The Secret to Building Homes Millennials Can Afford

Posted by Roberta Bartel on July 3, 2018

Unlock the secrets to affordable homes for millennial buyers

Aiming for the basics and a truly ‘smart’ home are key

Americans born between 1981 and 1997 (the definition of ‘millennial’ provided by Pew Research Center) have been a bit of a conundrum for the building and housing industry. In a recent Builderonline.com article, John McManus of the Hanley Group in Washington, DC, pointed out the questions which, only three or four years ago, were quite puzzling about millennials and housing: 

 

“1) Will millennials ever want to buy homes, or only rent apartments in cool, urban, connected neighborhoods?

2) Will millennials ever be able to buy homes, given their debt from college loans, constraints on their early-career income, and an absurdly tight housing finance credit box?

3) Will millennials ever begin to resemble other coming-of-age young adults in their home ownership patterns and the impact that has, not only on the housing economy but the economy on a broader scale?"

Those questions, he concludes in the article, have finally been answered: Yes!

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This generation is behaving much like almost every one preceding it when it comes to home ownership — they’re just doing it three-to-six years later than those prior generations

There are a few key strategies to keep in mind when working with and appealing to millennials:

  • Deal with their debt

    As a builder, student loan debt may be the furthest thing from your mind. However, if you’re building for millennial clients, it does have an impact on you as a builder. Chances are, your millennial client needs to be able to qualify for a home loan, and massive student loan debt could be a hurdle. Fortunately, rules on deferred student loan debt changed in 2015, casting a more favorable light on that debt when calculating the debt-to-income ratio for FHA loans. Millennial home buyers will also find low down payments attractive, and there are often many options to keep them to a minimum. Be sure your clients are working with lending professionals who are well versed in these areas.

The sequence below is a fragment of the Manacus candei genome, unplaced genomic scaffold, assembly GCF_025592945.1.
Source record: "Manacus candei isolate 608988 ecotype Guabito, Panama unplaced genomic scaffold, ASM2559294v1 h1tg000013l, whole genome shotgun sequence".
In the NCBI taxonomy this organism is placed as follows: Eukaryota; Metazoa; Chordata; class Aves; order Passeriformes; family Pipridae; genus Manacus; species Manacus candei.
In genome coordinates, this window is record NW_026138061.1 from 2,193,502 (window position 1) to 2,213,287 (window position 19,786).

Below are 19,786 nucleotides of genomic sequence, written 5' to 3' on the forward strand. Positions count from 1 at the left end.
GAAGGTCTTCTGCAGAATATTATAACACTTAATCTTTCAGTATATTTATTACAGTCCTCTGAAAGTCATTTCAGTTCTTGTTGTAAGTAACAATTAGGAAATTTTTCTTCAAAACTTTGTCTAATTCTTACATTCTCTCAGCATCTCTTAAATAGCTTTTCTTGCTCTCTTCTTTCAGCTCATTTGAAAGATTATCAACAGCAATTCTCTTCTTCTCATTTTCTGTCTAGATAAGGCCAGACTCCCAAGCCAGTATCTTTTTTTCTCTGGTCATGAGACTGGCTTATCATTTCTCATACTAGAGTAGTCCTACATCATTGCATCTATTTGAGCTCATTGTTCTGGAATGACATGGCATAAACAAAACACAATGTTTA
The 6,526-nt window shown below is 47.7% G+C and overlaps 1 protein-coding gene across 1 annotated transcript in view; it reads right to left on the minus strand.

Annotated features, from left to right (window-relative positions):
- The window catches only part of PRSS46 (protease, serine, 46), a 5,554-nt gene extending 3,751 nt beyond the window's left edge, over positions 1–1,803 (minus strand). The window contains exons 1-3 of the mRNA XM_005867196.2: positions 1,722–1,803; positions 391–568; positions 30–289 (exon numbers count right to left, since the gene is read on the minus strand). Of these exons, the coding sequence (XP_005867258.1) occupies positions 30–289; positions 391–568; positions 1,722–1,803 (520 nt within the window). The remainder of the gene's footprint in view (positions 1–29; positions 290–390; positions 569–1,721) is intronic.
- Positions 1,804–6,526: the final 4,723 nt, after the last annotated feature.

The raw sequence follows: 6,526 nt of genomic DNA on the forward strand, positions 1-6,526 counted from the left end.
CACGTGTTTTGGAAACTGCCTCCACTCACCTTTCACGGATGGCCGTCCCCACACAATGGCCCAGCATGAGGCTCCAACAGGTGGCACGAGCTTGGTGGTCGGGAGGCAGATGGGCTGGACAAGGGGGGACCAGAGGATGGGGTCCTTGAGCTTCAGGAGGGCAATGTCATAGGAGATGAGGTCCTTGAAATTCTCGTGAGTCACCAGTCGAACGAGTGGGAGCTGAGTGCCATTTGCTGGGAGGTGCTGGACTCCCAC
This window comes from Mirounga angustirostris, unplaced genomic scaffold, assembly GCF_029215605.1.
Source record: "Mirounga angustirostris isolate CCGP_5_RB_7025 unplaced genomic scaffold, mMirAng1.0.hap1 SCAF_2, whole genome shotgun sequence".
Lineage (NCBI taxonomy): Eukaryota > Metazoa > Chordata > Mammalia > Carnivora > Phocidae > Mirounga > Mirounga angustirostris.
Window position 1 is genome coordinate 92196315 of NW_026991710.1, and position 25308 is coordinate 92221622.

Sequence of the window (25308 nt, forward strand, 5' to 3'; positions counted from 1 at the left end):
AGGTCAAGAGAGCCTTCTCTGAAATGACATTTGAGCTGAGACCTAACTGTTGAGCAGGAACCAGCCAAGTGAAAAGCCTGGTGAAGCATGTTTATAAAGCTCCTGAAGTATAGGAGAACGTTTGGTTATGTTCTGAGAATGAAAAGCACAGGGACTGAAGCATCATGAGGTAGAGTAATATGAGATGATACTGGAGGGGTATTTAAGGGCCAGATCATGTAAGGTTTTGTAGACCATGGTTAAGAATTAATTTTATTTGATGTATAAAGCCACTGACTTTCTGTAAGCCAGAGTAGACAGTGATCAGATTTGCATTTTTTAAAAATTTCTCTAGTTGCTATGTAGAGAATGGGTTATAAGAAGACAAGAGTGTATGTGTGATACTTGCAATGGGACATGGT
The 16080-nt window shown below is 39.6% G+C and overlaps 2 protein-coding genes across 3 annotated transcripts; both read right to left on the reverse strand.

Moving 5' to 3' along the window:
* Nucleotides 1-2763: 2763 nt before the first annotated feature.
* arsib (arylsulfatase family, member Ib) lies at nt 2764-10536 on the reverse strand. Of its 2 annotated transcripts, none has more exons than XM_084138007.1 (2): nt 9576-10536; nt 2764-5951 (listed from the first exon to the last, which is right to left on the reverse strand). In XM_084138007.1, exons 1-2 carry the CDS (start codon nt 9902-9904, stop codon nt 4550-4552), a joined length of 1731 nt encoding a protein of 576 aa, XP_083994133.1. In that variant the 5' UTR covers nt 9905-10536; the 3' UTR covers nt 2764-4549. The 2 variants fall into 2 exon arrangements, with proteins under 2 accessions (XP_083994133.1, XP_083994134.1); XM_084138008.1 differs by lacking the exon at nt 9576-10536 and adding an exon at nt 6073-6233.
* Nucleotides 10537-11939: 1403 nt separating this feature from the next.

• Affordability

    With median annual income ranging from a low of $18,000 in Montana to a high of $43,000 in the District of Columbia, the median millennial can afford slightly more than $1,000 per month for housing. This includes principal, interest, taxes, and insurance. That means, in most areas, homes around $200,000 would be at the high end of a typical millennial budget
    • Consider a smaller footprint
    • Plan space efficiently
    • Offer attractive alternatives to high-end fixtures, granite counter tops, and custom tile
    • Suggest an energy efficient SIP home that will continue to save them money on a monthly basis
  • Avoid Expensive Technology

    The latest gadgets may be tempting, but they can also cause costs to rise astronomically. While fun and convenient, will high-tech gizmos still be relevant in five or ten years? Alternatively, even once their novelty wears off?  Plus, they can be added at a later date.

  • Encourage Millenials to Act Sooner Rather than Later

    Building costs are going up, due to two factors: labor shortage and rising costs of materials.

Saving construction costs for millenials:

  • Faster construction—Structural insulated panels combine structural framing, insulation, and sheathing into one step. All Enercept window and door openings are factory built, complete with framing and headers. The fast enclosure system also extends your building season.
  • Less framing labor—Building with Enercept requires less on-site labor, saving you money. Enercept can also provide on-site technical training for builders new to SIP construction.
  • Less job site waste—The typical exterior framing waste of an Enercept home can be hauled off in a single 55 gallon container or pick-up bed instead of renting a roll-off container.
  • Fewer framing errors—SIPs reduce the margin for framing errors. Each panel is numbered to correspond with a computerized CAD panel blueprint. With the Enercept 4′-wide panel system, all rough openings are cut and framed at the factory, and include structural headers. Panels are built to the engineer’s specs, taking the hassle and guesswork out of design and quality control on-site.

young man millennial

Though they’ve been a difficult demographic to decipher, millennials are demonstrating readiness for home ownership. By keeping the keys above in mind, builders can unlock a large cache of potential home buyers … and open doors to properties that are a perfect fit for their millennial clients. 

The future of framing is happening now.  The future of framing is Enercept SIPs.

 

See "The Future of Framing"

 

Topics: #SIPs, #futureofframming, homebuilders, millennials

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